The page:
From noon to about 4 p.m. that day, Lubrino "blacked out" and has no memory of what occurred. Perhaps he suffered a concussion from being blown into the Burger King, but he doesn't know for sure.
"I can't put together where I was," he said.
His memory comes back about the late afternoon. He remembered an ambulance stopping next to him and attending to him, flushing out his eyes. He remembers the chaos of the evening.
The firefighters would form an assembly line, passing along debris in five gallon pails as they dug to find possible survivors. Those at the front of the line would search for bodies. The effort continued all through the night and again all day on Wednesday into the night. Lubrino finally went home late Wednesday night.
Sometime on Wednesday, he believes he called his wife, Michelle, to let her know he was OK. He can't remember actually making the call, but when he arrived home, she told him he had. To that point, she didn't know if he was alive or dead.
For months after the attack, Lubrino and his fellow firemen were put on new schedules. On their days off, they all would work at the World Trade Center, digging and searching for bodies.
"I found parts," he said. "I never found a whole body. But I did help carry full bodies out."
Three-hundred-and-forty firefighters and 72 policemen died on 9-11.
Twenty years later, Lubrino lives in Mallory Park and works as a swim coach of the Lightning swim program along with being the head coach at Lakewood Ranch High School.
After serving with Ladder 102 from 1996 through 2005 and as an officer for Ladder 162 in Queens from 2005 through 2014. Lubrino was forced into retirement and placed into the World Trade Center Health Program. He only has about 65% percent functioning lung capacity and doctors have said it was caused by working on 9-11. He has had surgery without much benefit.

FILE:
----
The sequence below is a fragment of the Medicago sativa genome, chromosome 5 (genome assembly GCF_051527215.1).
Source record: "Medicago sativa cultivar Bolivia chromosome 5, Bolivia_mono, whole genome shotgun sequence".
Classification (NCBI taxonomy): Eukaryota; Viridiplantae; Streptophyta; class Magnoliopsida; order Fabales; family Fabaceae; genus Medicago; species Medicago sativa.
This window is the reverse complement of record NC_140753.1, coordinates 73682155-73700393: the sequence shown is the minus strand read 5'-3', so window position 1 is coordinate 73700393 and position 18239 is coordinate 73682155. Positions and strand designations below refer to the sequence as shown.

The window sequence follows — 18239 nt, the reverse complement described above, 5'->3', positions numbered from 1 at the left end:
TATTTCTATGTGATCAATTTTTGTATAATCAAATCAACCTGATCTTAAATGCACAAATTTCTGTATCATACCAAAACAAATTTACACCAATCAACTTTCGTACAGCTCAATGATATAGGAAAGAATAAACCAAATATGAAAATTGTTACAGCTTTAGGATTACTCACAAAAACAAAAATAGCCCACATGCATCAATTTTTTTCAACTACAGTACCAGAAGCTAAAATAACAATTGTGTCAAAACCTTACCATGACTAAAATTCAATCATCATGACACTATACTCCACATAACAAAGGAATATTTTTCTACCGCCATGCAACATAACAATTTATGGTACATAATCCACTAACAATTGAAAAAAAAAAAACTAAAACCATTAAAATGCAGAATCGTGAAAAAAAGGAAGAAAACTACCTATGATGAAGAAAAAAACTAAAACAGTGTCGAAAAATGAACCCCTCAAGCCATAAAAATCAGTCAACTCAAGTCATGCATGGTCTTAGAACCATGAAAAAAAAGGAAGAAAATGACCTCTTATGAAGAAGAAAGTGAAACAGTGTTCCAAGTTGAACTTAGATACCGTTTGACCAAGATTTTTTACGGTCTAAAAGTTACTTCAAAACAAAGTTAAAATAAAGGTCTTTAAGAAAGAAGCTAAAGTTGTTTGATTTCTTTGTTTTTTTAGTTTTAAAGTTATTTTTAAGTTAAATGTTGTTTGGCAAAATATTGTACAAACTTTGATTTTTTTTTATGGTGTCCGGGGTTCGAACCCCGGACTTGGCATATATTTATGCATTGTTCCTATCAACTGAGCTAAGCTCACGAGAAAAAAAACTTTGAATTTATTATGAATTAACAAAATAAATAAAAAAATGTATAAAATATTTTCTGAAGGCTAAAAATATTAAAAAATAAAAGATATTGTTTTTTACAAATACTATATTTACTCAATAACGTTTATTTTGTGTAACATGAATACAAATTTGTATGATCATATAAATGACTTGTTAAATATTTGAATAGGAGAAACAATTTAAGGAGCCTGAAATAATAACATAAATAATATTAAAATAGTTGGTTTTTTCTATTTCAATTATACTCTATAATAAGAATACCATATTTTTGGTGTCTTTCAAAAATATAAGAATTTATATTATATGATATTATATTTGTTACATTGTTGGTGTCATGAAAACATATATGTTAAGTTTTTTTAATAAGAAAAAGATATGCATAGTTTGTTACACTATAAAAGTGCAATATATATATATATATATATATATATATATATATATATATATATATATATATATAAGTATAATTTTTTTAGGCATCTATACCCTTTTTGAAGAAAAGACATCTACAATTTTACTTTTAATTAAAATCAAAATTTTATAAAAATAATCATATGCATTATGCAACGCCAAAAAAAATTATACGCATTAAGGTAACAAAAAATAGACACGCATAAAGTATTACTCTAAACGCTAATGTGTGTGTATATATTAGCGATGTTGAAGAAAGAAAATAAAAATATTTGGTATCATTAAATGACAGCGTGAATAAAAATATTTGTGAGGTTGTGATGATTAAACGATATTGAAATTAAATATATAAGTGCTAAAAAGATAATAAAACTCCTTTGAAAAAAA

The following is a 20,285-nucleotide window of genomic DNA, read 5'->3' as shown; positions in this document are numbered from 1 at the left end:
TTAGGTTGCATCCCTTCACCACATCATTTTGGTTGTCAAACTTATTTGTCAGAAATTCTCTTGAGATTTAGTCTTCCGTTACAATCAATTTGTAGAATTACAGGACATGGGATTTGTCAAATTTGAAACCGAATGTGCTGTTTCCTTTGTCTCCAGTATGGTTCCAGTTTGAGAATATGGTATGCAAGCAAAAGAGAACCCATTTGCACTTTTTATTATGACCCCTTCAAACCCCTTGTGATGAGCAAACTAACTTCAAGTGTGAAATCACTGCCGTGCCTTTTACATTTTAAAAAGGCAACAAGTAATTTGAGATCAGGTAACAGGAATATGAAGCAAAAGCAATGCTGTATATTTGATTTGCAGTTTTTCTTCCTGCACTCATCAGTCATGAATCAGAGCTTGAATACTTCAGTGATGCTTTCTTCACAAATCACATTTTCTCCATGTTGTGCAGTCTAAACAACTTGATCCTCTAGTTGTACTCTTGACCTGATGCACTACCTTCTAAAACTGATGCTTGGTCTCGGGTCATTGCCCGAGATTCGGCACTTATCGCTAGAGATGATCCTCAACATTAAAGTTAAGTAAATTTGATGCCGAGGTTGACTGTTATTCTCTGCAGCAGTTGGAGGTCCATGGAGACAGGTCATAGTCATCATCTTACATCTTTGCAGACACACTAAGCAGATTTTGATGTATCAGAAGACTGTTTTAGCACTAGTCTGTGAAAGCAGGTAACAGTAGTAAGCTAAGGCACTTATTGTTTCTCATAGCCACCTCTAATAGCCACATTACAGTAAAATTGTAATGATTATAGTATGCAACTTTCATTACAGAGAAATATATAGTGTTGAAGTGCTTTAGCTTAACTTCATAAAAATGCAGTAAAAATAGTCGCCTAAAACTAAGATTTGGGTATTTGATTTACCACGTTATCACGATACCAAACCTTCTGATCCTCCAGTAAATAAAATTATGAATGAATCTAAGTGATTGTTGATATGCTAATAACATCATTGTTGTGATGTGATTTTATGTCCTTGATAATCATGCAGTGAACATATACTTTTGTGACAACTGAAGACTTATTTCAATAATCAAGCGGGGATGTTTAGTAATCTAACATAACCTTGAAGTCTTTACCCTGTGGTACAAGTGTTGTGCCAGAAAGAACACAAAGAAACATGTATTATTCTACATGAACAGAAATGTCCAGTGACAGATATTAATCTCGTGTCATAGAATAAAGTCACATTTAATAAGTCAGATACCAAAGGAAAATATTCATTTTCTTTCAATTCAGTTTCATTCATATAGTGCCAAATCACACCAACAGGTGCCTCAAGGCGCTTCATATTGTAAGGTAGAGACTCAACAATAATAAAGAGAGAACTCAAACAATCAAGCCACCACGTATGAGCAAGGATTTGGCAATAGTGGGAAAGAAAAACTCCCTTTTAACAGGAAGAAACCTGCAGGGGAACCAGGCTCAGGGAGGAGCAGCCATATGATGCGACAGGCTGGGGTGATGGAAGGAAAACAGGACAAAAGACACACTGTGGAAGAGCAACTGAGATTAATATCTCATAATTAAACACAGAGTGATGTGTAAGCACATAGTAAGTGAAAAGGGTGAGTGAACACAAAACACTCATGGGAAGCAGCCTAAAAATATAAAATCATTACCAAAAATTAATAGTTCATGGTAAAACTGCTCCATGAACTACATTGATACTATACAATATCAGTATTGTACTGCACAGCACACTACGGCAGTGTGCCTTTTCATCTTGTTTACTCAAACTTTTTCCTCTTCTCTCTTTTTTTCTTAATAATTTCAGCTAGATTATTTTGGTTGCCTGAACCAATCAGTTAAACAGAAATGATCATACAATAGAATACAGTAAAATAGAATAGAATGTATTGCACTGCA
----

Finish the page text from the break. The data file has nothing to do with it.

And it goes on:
Now 54, Lubrino said the enormity of 9-11 doesn't overwhelm him except when September rolls around. He never has sought out professional help because Michelle has always been there to listen when feelings emerge.
"I speak to her more than anyone else," he said. "She says I've always been able to handle things, and can process it better than most."
The couple, who moved to Lakewood Ranch in 2014, has a son, Brandon, who works as a police officer in New York, and a 15-year-old daughter, Jeanna, who attends Lakewood Ranch High.
Perhaps the toughest aspect of 9-11 was that Lubrino lost two of his best friends in Engine 230's Mike Carlo and Gene Whelan, who died in the collapse of the South Tower.
"Bringing up Mikey and Geno, that's the hardest thing for me to do," he said. "Mikey was going to the Caribbean the next day, to be on a sailboat. If they were still here, we would have gone to weddings together and baby births. Twenty years later, we would be getting ready to retire.
"You know, "I've never been one of those guys who hates Muslims. I hate terrorists. Who doesn't? I hate all the hate in the world."
Although he never talked about his 9-11 experience until he moved to Florida, he does talk about it when requested by schools.
"I feel the younger generations should know what this country, my friends, my brothers, went through," he said. "It is a tough thing to talk about. But it's history and we should get the different stories."